My grandmother, Mémé, makes a highly renowned salmon dish universally dubbed Moroccan Salmon. She makes it at every family dinner, and people from far and wide demand to know her secrets. Even my boyfriend Mr. English recently confessed to me: "Mémé's Moroccan Salmon is better than your Moroccan Salmon." Well, if a relationship can't be based on trust and honesty....(my napkin quickly devolved into a tissue).
Most of the time I order my salmon raw, or simply seared or grilled. It has such a distinctive flavor and texture that it doesn't need much more than a faint char. But Mémé's version is at the opposite end of the spectrum: flavored with paprika, olive oil, preserved lemons, parsley, sometimes olives, other times carrots, maybe bay. It's intensely flavored, and yet the salmon is the perfect vehicle and still shines.
I love today's French in a Flash recipe because it has the aggressive taste of Mémé's salmon with the effort of the simply charred salmon. In the south of France, as I have said so many times in this column, there is a fantastically garlicky paste called pistou. Pistou comes in two versions, which I like to call the PG and the R: PG for perfectly green, and R, for red. But they're like movie ratings in that the green pistou is extremely common, made from basil, garlic, and olive oil. The red version has tomatoes, sun-dried tomato, or tomato paste beaten into the mix, and this additional tannic sweetness punches up the flavor. Sometimes you'll see it just twirled around strands of pasta, but for this super easy 15-minutes-or-less recipe, I start with sun-dried tomato pesto—very similar to rated R pistou—and coat the salmon in it.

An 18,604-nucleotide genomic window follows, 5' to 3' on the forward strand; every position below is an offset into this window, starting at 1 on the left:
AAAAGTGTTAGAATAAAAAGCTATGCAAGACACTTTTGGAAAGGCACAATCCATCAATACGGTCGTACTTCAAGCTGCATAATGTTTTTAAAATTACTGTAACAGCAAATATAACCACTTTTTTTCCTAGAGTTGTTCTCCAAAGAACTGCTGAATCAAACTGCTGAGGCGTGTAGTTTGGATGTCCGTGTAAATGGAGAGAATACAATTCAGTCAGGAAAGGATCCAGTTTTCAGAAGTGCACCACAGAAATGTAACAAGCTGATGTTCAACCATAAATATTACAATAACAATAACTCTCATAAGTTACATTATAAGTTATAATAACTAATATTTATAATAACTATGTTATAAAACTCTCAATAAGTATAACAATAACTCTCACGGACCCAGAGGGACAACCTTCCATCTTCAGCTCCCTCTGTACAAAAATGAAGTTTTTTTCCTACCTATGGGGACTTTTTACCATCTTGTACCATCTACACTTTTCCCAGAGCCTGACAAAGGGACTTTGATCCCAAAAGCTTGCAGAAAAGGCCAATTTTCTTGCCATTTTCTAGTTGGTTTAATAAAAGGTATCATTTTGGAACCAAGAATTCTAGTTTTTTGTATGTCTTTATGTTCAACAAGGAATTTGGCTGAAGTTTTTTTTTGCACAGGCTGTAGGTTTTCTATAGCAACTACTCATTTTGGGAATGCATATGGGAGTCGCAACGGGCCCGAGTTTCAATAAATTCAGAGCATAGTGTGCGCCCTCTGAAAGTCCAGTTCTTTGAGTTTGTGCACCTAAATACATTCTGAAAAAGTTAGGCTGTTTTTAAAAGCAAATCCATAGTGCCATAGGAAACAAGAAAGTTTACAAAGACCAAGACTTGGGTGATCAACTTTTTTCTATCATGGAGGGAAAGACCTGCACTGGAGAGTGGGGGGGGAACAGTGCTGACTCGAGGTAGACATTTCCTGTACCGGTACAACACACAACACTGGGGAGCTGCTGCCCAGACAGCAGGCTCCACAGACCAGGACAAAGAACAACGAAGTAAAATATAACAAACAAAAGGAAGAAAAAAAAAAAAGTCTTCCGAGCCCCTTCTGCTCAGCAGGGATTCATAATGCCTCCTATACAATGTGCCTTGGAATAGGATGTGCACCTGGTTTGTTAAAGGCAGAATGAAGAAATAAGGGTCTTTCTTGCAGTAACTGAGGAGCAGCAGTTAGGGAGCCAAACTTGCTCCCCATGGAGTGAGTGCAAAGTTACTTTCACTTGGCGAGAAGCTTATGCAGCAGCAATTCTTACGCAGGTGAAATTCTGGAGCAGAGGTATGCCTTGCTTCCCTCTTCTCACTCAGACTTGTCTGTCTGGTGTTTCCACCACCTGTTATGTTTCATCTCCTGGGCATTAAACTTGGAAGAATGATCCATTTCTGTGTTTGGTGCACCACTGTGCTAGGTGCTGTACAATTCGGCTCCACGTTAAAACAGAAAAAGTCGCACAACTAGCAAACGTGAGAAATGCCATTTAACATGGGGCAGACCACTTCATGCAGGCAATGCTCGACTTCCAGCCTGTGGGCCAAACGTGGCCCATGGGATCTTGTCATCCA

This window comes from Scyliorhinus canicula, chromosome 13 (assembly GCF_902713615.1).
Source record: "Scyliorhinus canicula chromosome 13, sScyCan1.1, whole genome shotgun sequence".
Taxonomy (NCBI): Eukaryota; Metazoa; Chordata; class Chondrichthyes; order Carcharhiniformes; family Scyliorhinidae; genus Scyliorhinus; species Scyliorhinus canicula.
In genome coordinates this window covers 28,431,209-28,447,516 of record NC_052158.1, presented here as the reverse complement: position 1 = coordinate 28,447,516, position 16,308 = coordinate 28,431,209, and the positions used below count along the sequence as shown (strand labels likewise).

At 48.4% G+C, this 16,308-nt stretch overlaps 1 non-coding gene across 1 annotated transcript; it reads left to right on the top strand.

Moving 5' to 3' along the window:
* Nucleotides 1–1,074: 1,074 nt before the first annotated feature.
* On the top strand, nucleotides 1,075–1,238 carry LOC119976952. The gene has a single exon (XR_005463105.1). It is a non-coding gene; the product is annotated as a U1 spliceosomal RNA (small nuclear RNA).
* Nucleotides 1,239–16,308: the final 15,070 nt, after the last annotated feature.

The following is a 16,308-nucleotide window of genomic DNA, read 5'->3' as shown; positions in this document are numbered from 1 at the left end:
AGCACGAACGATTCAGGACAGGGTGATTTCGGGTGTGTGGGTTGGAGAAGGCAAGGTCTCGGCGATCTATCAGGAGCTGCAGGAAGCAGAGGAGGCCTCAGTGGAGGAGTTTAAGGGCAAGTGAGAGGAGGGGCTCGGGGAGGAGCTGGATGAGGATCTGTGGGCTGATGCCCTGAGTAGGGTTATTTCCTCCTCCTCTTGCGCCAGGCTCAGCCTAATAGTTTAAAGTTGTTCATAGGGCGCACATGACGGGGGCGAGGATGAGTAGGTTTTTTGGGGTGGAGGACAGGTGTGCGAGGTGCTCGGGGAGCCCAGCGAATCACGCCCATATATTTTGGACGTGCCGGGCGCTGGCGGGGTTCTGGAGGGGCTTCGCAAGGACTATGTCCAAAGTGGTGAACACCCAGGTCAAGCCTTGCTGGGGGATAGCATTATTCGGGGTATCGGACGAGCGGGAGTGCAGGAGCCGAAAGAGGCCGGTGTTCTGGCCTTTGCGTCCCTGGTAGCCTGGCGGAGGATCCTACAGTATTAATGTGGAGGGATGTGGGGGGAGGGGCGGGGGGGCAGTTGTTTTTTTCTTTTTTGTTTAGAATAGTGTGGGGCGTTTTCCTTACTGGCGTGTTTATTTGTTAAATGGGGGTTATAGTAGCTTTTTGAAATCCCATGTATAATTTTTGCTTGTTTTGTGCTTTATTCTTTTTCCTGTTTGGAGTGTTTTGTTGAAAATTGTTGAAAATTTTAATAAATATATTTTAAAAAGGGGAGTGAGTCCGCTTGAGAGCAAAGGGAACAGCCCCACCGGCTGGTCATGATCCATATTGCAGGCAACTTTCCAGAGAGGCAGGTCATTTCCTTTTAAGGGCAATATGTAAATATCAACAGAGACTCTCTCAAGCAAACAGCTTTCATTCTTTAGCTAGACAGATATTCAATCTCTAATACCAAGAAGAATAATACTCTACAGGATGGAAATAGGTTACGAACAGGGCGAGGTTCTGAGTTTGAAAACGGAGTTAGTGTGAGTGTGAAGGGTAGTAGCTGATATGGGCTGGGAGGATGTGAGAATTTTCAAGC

The olive oil in the pistou acts as the cooking agent, and the salmon gets seared and crusted in this gorgeous, crisp, pungent coating. All you have to do is rub the pistou on the salmon and put it in the oven. The garlic and tomatoes and basil infused the salmon and give it a strong, heady flavor. Mémé would be proud.
About the author: Kerry Saretsky is the creator of French Revolution Food, where she reinvents her family's classic French recipes in a fresh, chic, modern way.
- 4 6-ounce fillets boneless, skinless salmon
- 1/2 cup bought, fresh sun-dried tomato pesto
Coat the salmon in the pesto. Place in a square baking dish, cover with plastic wrap, and refrigerate the salmon for 1 hour. Let the salmon rest on the counter for 15 minutes before cooking it.
Preheat the oven to 450°F. Place the fish on a foil-lined rimmed baking sheet, and bake for 10 minutes, until just charred around the edges. If you like your fish rare in the center, cook for less time.